mel at redhat.com
Tue Mar 2 02:53:10 UTC 2010
Since I was talking about this in #fedora-mktg as I made this, I thought
I'd share. Basically, Diana was talking about how it's hard for her to
figure out who's an active contributor (for her research) since there
are so many ways and means and places (git, wiki, lists, etc) to
contribute to Fedora, so I said "well, fire up twill, scrape 'em all
down, do some text processing, and you'll have a per-user portfolio you
can analyze to get an 'activity count.'"
After several hours of being too distracted to actually implement a
quick-and-dirty proof of concept, I sat down and spent (according to IRC
timestamps) 8 minutes actually looking up twill python API syntax and
writing 11 lines of code to do the job, then 29 minutes to comment it,
perhaps a little too exhaustively.
When run, this will take a list of FAS usernames and spit out a series
of <username>.html files containing multiple-service "portfolios" for
that user (currently: wiki edits and packages maintained, but easily
I've pasted the README below to give folks an idea of what this does.
It's a proof-of-concept looking for someone who can architecture and
implement it better, as I don't really have the time to do it properly.
--- README.txt ---
# v.1.0 (March 1, 2010)
# Mel Chua <mchua at fedoraproject.org>
# This is a quick proof-of concept scraper inspired by Diana Martin's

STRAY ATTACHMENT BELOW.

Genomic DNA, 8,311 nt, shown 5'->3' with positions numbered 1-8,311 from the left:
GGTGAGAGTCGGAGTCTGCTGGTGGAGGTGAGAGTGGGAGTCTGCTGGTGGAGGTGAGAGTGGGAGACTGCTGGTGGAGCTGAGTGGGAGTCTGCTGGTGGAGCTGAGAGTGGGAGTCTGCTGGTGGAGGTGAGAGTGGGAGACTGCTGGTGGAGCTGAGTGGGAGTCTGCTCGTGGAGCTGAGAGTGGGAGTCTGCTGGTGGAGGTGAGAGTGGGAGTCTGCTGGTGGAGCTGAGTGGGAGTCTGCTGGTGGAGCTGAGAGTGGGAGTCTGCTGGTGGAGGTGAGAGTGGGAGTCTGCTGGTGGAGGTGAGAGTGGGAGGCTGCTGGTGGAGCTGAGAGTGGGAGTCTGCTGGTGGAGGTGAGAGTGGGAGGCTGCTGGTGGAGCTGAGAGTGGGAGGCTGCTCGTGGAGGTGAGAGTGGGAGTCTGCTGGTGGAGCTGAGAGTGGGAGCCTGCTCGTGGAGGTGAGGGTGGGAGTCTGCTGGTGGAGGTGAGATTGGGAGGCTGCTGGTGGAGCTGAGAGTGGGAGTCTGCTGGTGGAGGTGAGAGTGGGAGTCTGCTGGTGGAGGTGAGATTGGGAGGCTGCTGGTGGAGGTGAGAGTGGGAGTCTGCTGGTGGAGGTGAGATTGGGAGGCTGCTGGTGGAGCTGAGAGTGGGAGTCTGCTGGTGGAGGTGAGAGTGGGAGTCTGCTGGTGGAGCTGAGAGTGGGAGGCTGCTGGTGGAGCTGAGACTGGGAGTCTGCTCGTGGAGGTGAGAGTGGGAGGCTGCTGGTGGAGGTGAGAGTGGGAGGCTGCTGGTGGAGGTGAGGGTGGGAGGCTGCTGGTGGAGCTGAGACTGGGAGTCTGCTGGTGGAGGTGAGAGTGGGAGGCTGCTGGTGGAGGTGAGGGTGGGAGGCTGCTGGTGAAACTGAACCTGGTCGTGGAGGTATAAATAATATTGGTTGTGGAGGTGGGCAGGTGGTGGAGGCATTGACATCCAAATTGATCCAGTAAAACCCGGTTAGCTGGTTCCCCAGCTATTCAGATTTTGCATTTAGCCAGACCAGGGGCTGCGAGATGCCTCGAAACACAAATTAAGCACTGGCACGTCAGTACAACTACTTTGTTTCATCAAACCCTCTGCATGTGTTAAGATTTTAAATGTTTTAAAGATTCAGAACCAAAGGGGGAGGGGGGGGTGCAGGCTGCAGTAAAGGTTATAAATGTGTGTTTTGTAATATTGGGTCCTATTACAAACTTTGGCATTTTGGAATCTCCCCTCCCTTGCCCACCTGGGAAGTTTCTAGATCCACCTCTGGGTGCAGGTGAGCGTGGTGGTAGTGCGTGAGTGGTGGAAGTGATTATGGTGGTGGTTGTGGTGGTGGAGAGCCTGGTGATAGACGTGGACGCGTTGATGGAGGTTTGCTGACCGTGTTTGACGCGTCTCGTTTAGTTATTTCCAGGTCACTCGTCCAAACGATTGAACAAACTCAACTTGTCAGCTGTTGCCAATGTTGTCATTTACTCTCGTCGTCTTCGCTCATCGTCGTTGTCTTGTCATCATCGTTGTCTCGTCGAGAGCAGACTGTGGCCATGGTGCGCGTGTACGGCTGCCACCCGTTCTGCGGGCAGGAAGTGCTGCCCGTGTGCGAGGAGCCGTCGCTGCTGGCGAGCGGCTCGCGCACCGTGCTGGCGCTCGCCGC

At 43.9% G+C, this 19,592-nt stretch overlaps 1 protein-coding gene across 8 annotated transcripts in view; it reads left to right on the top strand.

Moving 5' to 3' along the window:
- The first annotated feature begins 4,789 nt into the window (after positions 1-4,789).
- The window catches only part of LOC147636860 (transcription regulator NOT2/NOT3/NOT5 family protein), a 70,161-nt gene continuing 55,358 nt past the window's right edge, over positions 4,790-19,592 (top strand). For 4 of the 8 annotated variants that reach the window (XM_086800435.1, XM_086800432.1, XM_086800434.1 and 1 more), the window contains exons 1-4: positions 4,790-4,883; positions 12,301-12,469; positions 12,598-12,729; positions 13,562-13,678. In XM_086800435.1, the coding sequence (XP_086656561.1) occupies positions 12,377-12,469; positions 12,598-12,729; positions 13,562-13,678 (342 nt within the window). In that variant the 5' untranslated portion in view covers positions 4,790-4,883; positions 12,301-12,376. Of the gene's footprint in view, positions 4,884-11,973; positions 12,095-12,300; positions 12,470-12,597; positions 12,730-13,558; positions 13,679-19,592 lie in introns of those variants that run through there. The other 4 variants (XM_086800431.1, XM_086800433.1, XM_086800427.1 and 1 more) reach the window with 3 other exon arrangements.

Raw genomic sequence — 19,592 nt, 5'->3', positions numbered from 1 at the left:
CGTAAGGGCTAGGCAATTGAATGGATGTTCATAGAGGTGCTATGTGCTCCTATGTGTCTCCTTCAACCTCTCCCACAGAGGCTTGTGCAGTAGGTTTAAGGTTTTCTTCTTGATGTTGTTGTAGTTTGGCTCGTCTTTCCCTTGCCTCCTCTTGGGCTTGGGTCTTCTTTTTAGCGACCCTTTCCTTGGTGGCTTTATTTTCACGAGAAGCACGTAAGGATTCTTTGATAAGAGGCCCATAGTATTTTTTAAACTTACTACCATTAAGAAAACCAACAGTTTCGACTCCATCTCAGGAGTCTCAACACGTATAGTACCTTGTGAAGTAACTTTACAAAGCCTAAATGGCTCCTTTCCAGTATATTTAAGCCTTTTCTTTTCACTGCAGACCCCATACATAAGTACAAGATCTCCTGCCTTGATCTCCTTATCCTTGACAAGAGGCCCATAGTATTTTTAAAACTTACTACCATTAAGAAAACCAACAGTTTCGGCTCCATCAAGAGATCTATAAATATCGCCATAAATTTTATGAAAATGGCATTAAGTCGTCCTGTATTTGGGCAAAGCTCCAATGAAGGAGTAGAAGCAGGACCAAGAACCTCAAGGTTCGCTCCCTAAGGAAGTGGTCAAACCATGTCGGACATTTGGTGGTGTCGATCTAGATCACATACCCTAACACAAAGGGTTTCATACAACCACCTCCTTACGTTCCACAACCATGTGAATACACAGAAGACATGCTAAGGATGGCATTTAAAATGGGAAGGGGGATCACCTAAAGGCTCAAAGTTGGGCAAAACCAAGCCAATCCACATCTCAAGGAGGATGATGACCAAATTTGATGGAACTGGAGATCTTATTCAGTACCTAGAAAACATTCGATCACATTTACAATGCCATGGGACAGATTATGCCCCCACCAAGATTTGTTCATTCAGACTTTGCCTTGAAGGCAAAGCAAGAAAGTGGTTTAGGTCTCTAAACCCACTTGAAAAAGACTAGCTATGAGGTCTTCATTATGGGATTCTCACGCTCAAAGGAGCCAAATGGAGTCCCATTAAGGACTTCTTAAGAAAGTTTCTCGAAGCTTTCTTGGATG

# on the Fedora community; she's trying to get a gauge on who in Fedora
# is an "active contributor," so I suggested making a tiny scraper to gather
# all the FAS-authenticated activity of a user from existing webpages.
# I'm pretty sure most of these services have APIs that would do the job
# better and less kludgily, but this is just to see if it's a useful thing.
== Caveat ==
This isn't actually a proper README.txt - rather, a quick hack taken
from the opening code comments. The python code itself is extensively
commented (there are 11 lines of actual code in the 46-line file).
== Installation ==
You will need python and twill installed to run this script. On Fedora:
yum install python python-twill
Then download FAS_scraper.py into a directory and run it:
You'll see a lot of output (the html of the pages being scraped) being
dumped into your terminal; I'm leaving it verbose for now on purpose so
people can see what's going on.
You'll end up with a series of <username>.html in the directory that
FAS_scraper.py is in. These contain the raw html dumps of the profile
pages for that FAS user for each specified service.
== Sample output ==
== Further developments ==
Some quick suggestions for further work - what actually needs to happen
is for this to be re-architected into a good general-purpose python
library for getting data from FAS-authenticated services.
* Instead of manually defining the list of FAS usernames in the code,
grab the list of usernames from the actual FAS system.
* Check for validity of FAS users you're looking for - right now, if you
enter a username that doesn't exist, the program will try to download
the pages for that user anyway. (It won't stop the program, you'll just
get output for that user consisting of webpages saying that the user
* Add more services.
* Check for validity of services.
* Create a class for services so that we can handle cases that aren't
reachable by the format <start_of_url>/<username>. (For instance, what
if it's <start_of_url>/<username>/<end_of_url>?)
* Create a class for users that can parse and spit out statistics for
each of the services you're looking at. For instance, can you
automatically get the value of username.pkgdb.number_maintained()?
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